#IMCUS: Effective Risk Communication with the C-Suite Takes Self-Awareness

IT security staff face a ‘first-impression' challenge when interacting with company board members and the C-suite: The first conversation between the two will likely be about establishing a 12-digit 'secure' password.

“This is the first interaction you’re likely to have with that individual,” said Bobbie Stempfley, director of cyber strategy implementation at MITRE Corp., speaking at the Infosecurity Magazine Conference in Boston. She noted that this feeds into a certain “IT security is annoying and hard” stigma that IT decision-makers need to get past — especially when they seek investment sign-off from senior management on cybersecurity.

In a discussion on articulating risk to senior management and enabling decision-making, Stempfley noted that preparing for effective executive engagement starts with understanding how one’s role is perceived. Are you the head of IT, a CISO, an insurance officer or something else? Are you always bringing bad news? Do executives expect you to know about every device connected to the network, and every aspect of risk?

Secondly, it’s important to use this self-understanding, and to define a context in terms of executive preconceptions about their responsibility when it comes to cybersecurity risk.

Stempfley explained that there are a handful of common narratives that tend to permeate executive conversations. One is the idea that cybersecurity is a law enforcement problem, i.e., “if something goes wrong, call the FBI.” Another is the characterization of cybersecurity as being far too complicated for business leaders to understand. And yet another is disbelief: “You’re trying to sell me something, so you’re trying to scare me. This is fear-mongering and there’s nothing actually wrong.”

There are others, too, including the well-worn “too much to do, overwhelmed, under-resourced” narrative, the idea that cybersecurity only matters from a compliance standpoint, and a feeling that managing cybersecurity risk is too bureaucratic and government-dictated to primarily fall on the shoulders of the business.

“The utility in knowing what these narratives are is that you can control that narrative in your risk presentation,” Stempfley explained.

Once you know which narrative you’re dealing with, a good place to start is working with stakeholders to make a determination about which data is the most valuable and why. For instance, personally identifiable information and HIPAA-protected information is usually ranked high, while limited internal data loss might be ranked as a lower priority.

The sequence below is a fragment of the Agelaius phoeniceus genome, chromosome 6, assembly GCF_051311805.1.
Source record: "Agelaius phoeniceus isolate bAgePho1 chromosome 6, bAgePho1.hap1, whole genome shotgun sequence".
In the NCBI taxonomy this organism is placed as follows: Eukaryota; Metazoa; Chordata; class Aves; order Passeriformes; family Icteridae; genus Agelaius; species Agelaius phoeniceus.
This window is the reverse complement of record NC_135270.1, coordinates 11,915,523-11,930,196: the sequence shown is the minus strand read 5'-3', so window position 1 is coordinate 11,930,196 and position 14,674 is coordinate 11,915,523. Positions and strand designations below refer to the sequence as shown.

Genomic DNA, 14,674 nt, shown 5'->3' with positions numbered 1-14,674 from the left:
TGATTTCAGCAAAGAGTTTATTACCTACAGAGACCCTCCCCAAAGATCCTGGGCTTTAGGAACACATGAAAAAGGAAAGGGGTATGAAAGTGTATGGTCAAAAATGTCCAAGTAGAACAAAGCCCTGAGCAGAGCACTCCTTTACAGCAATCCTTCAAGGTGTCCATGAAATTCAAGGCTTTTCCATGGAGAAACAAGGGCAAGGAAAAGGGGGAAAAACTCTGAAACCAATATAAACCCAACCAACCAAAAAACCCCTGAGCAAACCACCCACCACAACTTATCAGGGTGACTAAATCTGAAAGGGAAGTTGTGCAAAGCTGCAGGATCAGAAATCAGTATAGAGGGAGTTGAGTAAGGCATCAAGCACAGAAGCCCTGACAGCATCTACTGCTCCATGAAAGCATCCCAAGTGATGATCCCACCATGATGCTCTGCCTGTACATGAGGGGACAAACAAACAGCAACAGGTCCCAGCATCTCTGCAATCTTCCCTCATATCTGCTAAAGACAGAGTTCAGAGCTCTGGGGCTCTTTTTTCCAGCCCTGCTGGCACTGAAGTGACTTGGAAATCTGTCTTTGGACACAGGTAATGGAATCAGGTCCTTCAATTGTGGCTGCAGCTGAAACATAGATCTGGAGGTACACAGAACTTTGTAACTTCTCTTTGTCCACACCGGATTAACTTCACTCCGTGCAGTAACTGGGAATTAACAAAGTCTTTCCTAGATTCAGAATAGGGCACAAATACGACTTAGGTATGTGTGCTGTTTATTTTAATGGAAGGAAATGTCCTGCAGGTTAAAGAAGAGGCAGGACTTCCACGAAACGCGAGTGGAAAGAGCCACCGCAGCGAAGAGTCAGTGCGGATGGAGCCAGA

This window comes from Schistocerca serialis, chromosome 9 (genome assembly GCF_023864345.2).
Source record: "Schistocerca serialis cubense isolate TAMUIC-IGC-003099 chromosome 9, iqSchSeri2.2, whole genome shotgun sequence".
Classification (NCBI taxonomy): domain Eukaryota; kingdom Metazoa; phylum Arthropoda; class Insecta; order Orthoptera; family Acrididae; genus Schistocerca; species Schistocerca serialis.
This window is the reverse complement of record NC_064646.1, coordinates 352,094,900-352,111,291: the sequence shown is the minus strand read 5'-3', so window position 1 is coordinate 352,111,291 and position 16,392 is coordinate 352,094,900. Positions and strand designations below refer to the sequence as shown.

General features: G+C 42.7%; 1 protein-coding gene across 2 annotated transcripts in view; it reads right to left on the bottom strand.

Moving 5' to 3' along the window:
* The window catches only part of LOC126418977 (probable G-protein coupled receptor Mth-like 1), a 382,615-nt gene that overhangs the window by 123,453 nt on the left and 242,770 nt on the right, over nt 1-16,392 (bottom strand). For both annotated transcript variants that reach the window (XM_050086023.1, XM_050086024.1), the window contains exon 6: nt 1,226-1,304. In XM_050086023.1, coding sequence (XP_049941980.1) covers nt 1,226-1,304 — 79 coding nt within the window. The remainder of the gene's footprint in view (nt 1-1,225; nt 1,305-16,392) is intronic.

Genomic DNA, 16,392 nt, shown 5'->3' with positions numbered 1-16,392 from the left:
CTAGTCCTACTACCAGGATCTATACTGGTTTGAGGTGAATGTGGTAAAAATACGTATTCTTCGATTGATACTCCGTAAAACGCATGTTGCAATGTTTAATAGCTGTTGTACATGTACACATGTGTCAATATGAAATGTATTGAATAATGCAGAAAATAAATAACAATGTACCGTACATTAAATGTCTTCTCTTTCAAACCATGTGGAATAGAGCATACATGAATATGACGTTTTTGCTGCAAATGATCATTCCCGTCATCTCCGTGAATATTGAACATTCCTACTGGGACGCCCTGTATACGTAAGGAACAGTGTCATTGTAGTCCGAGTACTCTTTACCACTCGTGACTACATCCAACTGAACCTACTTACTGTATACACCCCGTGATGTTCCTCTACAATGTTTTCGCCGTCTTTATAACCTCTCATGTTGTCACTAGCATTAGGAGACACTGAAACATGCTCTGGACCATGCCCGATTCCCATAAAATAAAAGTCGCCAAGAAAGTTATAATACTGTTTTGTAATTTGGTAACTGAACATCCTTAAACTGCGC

Then, conversation becomes about the business implications of that data’s compromise, and from there, how to build the network to protect the data at an appropriate level, and then assessing what the risk posture looks like.

It seems straightforward, but the interrelationship between risk and cyber-threats, how data is valued, investment in the network and business objectives is complex and tangled. So, it’s also important for IT pros to understand how to clearly map business imperatives to cybersecurity risk using terms and examples that are intelligible to non-tech personnel.

“It’s something that we tend to not know innately—we have to learn this,” she said. “One of the biggest challenges is the challenge of language. IT security pros map the mission to the network to the data. Understanding what each risk point is and how it relates to everything else is the concept to work with, but how do you communicate that in business terms?”

Quoting Winston Churchill (“Out of intense complexities, intense simplicities emerge”), she explained that the goal isn’t about hiding the complexity, but rather, interpreting it—and determining what metrics and models are important to one’s specific company.

For instance, reporting and dashboards can be used to manage that level of complexity and roll it up to a level that speaks to business owners.

“You want clear, understandable abstractions of the complexity,” she explained. “What threats were blocked at perimeter or at the exchange server? Which made it to the client device or internal network? Were these carried out by APTs, unknown actors, non-APT? And what was compromised: Client, server or data?”

Also, the conversation will change depending on which stakeholder one is speaking to. The CEO is interested in different information than the marketing chief. Effectively engaging the C-suite and communicating security risk requires a savvy understanding of one’s company culture, business and different divisions and siloes.

“Ultimately, IT security decision-makers are faced with a meta-leadership problem, wherein she or he must communicate the situation and context to a variety of siloes and culture, leading both up, across, and down, all at the same time,” Stempfley said. “It’s not easy, but it’s necessary.”

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